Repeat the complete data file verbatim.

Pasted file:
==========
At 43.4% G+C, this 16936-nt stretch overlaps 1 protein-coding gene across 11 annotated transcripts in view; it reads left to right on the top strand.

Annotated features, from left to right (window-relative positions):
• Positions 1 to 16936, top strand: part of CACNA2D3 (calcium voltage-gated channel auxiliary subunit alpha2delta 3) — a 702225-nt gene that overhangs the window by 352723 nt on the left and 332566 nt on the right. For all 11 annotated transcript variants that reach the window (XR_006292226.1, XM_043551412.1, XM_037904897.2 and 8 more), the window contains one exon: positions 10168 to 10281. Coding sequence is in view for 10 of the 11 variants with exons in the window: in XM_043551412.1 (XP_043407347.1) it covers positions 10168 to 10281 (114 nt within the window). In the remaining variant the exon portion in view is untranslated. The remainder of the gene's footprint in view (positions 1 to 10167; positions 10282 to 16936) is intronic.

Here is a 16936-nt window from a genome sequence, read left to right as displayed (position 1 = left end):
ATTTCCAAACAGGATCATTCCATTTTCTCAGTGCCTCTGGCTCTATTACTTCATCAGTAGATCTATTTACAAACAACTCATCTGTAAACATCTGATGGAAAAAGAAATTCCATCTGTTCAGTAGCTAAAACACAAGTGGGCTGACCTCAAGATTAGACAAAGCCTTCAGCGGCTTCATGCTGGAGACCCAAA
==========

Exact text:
At 43.4% G+C, this 16936-nt stretch overlaps 1 protein-coding gene across 11 annotated transcripts in view; it reads left to right on the top strand.

Annotated features, from left to right (window-relative positions):
• Positions 1 to 16936, top strand: part of CACNA2D3 (calcium voltage-gated channel auxiliary subunit alpha2delta 3) — a 702225-nt gene that overhangs the window by 352723 nt on the left and 332566 nt on the right. For all 11 annotated transcript variants that reach the window (XR_006292226.1, XM_043551412.1, XM_037904897.2 and 8 more), the window contains one exon: positions 10168 to 10281. Coding sequence is in view for 10 of the 11 variants with exons in the window: in XM_043551412.1 (XP_043407347.1) it covers positions 10168 to 10281 (114 nt within the window). In the remaining variant the exon portion in view is untranslated. The remainder of the gene's footprint in view (positions 1 to 10167; positions 10282 to 16936) is intronic.

Here is a 16936-nt window from a genome sequence, read left to right as displayed (position 1 = left end):
ATTTCCAAACAGGATCATTCCATTTTCTCAGTGCCTCTGGCTCTATTACTTCATCAGTAGATCTATTTACAAACAACTCATCTGTAAACATCTGATGGAAAAAGAAATTCCATCTGTTCAGTAGCTAAAACACAAGTGGGCTGACCTCAAGATTAGACAAAGCCTTCAGCGGCTTCATGCTGGAGACCCAAA